A Tour of Art Festivals in Accra's Vibrant Streets

Artist Benard Akoi at Chale Wote Festival |© Kwabena Akuamoah-Boateng / Flickr
Artist Benard Akoi at Chale Wote Festival |© Kwabena Akuamoah-Boateng / Flickr
Photo of Kwame Aidoo
3 April 2017

Accra is gradually growing to become the art and cultural hub of Africa since Ghanaian artists took to the streets and non-traditional spaces. In reaction to the lack of access to galleries and museums, here are art festivitals from the vibrant streets of Accra.

With the inventiveness of Accra[dot]alt team, Afrogallonism creatives, blaxTARLINES (a project space for contemporary art founded by the Department of Painting and Sculpture, KNUST), as well as organizations like Ghana Graffiti Crew, Accra Theatre Workshop, and Nima Muhinmanchi Art, Accra-based artists and those from other parts of the world have subversively transcended the limits of artistic genres and explored ways in which art forms are transmitted to an anchored or non-stationary audience.

As such, the context of exhibited art as a consumable form of creative expression installed in a demarcated space like galleries, museums, and art fairs has shifted and magnified to experimental non-traditional situations like streets, abandoned buildings, and billboards.


Jamestown has an interesting history of rich settler Ga communities who built an economy based on trade, which was later exploited by colonial Europeans. As such until today, the forts, lighthouse, and remains of the man-made harbor can be seen together with abandoned structures sinking to the weight of time and sea salt splashes. On another hand, Ga Mashie factions like Sempe and Akumayi have conserved the traditional structures for the younger generation.

Chale Wote Street Art Festival Poster, (c) Quentine Vercetty / Twitter @accradotalt

The collective vibrant energies of the people can be seen in how they avail space and talents in the streets at the annual themed Chale Wote Street Arts festival. In collaboration with trained Ghana-based painters, poets, musicians, sculptors, installation artists, DJs, theatre artists, fashion folk, and performers from other parts of the world, consumption of art is so diversified in non-traditional ways that one gets swallowed into the expression where art, artist, and enthusiast could be one and same. This year’s festival takes place on August 14-20 and the theme is Watamata.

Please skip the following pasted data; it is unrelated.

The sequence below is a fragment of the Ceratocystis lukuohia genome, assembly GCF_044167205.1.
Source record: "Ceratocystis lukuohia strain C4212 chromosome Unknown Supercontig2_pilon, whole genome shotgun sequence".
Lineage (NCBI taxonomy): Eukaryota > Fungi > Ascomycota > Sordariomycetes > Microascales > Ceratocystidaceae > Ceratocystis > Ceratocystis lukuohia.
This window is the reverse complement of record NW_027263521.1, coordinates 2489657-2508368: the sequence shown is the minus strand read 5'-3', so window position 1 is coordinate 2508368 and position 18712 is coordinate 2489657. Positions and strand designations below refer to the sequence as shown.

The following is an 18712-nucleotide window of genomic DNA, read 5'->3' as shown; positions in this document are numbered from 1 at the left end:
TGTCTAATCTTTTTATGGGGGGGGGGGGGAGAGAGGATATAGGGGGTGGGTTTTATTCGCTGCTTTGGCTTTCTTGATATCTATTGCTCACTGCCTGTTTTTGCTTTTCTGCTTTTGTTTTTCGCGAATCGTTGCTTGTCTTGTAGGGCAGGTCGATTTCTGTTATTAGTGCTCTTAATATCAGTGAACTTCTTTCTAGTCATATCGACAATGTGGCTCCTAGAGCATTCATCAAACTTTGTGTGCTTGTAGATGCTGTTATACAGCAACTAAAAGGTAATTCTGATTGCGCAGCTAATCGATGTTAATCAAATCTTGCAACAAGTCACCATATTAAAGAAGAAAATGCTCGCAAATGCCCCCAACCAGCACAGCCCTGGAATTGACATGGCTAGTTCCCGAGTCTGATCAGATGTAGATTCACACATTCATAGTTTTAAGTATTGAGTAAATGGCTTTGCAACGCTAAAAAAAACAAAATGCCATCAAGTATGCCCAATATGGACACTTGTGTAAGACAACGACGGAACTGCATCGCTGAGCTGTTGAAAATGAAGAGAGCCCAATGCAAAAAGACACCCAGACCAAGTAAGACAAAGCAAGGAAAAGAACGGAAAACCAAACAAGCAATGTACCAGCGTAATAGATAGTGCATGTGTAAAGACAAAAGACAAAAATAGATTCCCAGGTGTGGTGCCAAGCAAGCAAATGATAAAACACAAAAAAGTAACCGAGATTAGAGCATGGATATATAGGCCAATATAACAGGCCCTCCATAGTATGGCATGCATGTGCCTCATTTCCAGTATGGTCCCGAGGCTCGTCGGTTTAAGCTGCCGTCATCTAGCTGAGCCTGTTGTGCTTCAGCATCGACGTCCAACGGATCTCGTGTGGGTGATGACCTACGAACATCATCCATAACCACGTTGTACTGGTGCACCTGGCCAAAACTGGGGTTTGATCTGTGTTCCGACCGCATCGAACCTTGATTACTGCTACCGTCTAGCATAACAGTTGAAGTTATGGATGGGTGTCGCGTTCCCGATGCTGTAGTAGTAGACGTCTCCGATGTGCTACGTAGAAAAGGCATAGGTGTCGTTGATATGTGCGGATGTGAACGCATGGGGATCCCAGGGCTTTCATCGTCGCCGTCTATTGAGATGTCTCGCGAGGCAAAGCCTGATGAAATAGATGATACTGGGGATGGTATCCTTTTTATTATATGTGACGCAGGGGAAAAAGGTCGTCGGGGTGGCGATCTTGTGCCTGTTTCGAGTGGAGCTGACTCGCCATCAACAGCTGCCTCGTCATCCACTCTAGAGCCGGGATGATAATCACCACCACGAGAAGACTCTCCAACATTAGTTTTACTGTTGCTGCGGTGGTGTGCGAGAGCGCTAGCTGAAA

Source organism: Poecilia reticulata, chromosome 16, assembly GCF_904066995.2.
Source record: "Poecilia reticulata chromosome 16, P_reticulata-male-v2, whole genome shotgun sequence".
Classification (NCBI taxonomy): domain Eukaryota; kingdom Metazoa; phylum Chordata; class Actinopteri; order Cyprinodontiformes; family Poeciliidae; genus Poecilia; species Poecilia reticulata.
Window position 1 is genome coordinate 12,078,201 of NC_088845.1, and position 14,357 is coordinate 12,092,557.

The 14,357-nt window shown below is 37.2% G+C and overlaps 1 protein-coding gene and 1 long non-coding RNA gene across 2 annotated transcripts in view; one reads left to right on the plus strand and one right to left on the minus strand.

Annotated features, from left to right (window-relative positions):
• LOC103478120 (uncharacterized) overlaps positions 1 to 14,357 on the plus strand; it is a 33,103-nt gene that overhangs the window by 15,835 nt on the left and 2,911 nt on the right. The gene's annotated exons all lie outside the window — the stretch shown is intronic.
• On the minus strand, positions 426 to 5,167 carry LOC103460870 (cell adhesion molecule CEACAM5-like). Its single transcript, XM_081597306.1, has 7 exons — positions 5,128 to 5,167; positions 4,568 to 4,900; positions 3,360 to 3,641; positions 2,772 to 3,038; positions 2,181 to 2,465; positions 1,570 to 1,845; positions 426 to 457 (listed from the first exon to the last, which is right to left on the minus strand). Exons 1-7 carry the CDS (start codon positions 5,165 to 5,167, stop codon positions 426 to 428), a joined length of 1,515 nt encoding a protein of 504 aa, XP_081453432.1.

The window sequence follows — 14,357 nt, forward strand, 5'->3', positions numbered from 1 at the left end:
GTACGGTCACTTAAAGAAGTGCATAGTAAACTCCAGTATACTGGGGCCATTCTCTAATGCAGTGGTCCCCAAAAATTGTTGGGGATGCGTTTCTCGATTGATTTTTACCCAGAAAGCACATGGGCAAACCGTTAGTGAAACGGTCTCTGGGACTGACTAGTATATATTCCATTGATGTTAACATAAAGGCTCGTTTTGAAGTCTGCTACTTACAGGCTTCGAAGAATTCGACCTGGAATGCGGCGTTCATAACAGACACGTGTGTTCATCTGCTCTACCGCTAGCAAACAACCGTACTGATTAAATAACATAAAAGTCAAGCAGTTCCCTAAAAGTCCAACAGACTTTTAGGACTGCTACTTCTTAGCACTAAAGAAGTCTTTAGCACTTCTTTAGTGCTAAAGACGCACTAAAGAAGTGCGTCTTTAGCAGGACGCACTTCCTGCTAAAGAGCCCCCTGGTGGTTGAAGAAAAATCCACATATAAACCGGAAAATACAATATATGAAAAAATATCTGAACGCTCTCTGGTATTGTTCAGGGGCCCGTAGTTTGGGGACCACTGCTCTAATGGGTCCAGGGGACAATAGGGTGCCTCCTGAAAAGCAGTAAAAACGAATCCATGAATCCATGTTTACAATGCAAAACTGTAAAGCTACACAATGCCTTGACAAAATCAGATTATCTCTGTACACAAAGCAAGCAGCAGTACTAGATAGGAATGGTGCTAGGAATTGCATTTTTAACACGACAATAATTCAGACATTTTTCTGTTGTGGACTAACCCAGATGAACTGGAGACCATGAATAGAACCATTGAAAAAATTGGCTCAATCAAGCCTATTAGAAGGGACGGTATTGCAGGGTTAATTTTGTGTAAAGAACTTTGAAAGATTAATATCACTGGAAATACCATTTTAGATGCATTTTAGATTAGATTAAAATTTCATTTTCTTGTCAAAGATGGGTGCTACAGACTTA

Artist Benard Akoi at Chale Wote Festival | © Kwabena Akuamoah-Boateng / Flickr


Winneba is situated just on the outskirts of Accra on the coastline, and they are separated by a two-hour auto route. The biggest masquerade (locally called kaakaamotobi) carnival happens in this low-lying airy city every January. Winneba is also known for the Aboakyer festival, which is a gleeful traditional celebration involving antelope hunting, drumming, and dancing in the streets.

Masqueraders at Winneba Fancy Dress Festival, (c) Isandro / Flickr

The Winneba Fancy Dress Festival’s history comes from the colonial times, when European settlers would wear masks at festivities, inspired by the African mask sculptures they came across in the traditional settings. Masquerade groups formed from the 1920s as a form of gibe, which constructed a colorful and vibrant collective street fashion involving 4-meter stilts, brass band teams, distinct dance anthems, and diverse hand-sewn costume parades.

Masqueraders at Winneba Fancy Dress Festival, (c) Isola Iko / Flickr

Tema and Nima

The Tema Arts and Fashion Festival comes off every December in the harbor city pooling creatives and enthusiasts to the dazzling display of talents in the middle of the city, where there is little vehicular traffic and easy access to food and drink joints. Visitors get to indulge in street storytelling camps, cycling, skating, alternative runway shows, jama music, azonto dance competitions, and more.

Nima Muhinmanchi Art mural, (c) Design 233 / Flickr

The Nima Muhinmanchi Art Club and other art groups from Nima and Kanda collaborate with talented visual artists like MOH and Mussah Swallah to make large street murals interrogating nationalism, sexuality, space fantasy, and dynamism in slums. The team also runs workshops with the youthful Muslim community of Nima.